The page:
The first issue of Widowmaker was received with mostly positive reviews. Doug Zawisza of Comic Book Resources gave it 4.5 stars (out of 5) stating, "McCann assembles this story as though it were a big budget, high-stakes adventure film frozen onto the printed page" and "Such a fabulous, high-strung adventure tale deserves equally fabulous art, and David López, Alvaro López, and Nathan Fairbairn certainly deliver".[7] Jesse Schedeen of IGN gave it an 8.0 (out of 10) remarking, "All in all, Widowmaker has all the makings of a fun and frantic adventure that won't be bogged down by pointless tie-ins. It's a breath of fresh air in that regard".[8] Jennifer Smith of Newsarama stated, "McCann's writing sparkles with wit, pathos, and the weight of Marvel history" and "David Lopez' gorgeous art is only getting better and better, making action scenes compelling even when their motivations were unclear".[9]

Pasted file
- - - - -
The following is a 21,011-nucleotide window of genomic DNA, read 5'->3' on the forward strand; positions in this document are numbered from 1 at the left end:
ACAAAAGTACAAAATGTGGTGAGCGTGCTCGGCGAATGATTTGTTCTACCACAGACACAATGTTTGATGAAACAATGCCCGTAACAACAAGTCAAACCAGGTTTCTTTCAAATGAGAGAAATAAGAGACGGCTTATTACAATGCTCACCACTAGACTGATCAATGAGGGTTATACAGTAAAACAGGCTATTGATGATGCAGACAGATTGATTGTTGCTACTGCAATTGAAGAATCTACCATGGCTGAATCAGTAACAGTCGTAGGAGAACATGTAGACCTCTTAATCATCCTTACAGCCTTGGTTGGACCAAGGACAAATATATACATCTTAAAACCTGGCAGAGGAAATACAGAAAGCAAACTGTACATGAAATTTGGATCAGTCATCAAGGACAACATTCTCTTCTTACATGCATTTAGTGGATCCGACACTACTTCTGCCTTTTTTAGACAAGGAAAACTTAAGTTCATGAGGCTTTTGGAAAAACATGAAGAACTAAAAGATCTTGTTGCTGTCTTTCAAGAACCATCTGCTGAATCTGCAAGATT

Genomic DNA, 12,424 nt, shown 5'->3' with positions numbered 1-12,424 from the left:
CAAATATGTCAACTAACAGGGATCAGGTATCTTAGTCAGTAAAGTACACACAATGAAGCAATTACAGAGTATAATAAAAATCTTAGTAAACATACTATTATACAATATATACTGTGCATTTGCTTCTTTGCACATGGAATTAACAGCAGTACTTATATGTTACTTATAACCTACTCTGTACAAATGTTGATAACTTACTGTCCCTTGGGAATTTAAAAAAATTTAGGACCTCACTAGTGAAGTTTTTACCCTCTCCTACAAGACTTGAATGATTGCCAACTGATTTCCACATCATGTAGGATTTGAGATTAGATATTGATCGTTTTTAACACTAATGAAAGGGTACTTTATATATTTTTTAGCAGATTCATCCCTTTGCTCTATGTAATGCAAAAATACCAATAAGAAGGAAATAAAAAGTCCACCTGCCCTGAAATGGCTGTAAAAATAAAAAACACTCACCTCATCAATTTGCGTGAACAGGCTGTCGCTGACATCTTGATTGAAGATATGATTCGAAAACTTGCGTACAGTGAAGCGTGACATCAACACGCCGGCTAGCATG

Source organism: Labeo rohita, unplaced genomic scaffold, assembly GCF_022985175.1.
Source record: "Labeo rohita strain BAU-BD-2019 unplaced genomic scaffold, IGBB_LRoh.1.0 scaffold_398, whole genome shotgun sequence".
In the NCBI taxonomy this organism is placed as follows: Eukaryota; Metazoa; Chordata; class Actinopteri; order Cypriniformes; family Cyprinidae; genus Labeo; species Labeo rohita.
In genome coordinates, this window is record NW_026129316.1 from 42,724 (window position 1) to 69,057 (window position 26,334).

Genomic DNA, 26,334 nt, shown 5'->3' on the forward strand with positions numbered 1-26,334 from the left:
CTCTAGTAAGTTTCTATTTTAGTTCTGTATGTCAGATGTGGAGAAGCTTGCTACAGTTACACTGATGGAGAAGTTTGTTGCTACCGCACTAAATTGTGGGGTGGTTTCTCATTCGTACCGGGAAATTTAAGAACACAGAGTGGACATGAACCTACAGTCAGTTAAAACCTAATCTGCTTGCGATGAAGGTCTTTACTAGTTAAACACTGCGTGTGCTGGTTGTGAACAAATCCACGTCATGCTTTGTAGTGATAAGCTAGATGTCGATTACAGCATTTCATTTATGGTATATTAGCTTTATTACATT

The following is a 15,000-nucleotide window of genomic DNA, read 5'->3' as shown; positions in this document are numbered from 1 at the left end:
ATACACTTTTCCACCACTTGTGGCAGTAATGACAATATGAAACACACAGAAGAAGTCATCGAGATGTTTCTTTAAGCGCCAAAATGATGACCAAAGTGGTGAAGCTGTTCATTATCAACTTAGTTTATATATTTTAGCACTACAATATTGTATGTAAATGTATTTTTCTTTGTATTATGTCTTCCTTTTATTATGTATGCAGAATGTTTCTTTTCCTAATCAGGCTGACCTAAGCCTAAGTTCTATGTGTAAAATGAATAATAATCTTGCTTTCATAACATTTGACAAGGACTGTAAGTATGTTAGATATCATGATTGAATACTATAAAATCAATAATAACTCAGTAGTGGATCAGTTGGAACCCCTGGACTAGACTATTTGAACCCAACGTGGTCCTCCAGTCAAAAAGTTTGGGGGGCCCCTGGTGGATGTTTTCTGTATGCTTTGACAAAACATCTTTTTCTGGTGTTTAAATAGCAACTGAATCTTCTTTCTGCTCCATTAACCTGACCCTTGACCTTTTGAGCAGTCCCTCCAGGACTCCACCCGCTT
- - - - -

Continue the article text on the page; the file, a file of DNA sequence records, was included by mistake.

1. ^ Dave Richards (2010-11-03). "McCann's "Widowmaking" Plans". Comic Book Resources. Retrieved 2010-11-06.
  2. ^ Dietsch, TJ (2010-07-15). "Widow Maker". Marvel Comics. Retrieved 2011-01-06.
  3. ^ Mahadeo, Kevin (2011-01-11). "Tuesday Q&A: Jim McCann". Marvel Comics. Retrieved 2011-01-23.
  4. ^ Ching, Albert (2010-11-15). "Marvel Announces WIDOWMAKER Follow-Up HAWKEYE: BLINDSPOT". Newsarama. Retrieved 2011-01-06.
  5. ^ Tom Ayres (2010-10-24). "'Hawkeye & Mockingbird' not returning". Digital Spy. Retrieved 2010-11-06.
  6. ^ Widowmaker, #1-4 (December 2010 - January 2011)
  7. ^ Zawisza, Doug (2010-12-08). "Review: Widowmaker #1". Comic Book Resources. Retrieved 2011-01-06.
  8. ^ Schedeen, Jesse (2010-12-08). "Widowmaker #1 Review". IGN. Retrieved 2011-01-06.
  9. ^ Smith, Jennifer (2010-12-09). "Best Shots Rapid Reviews: SUPERBOY #2, WIDOWMAKER #1, More". Newsarama. Retrieved 2011-01-06.

External links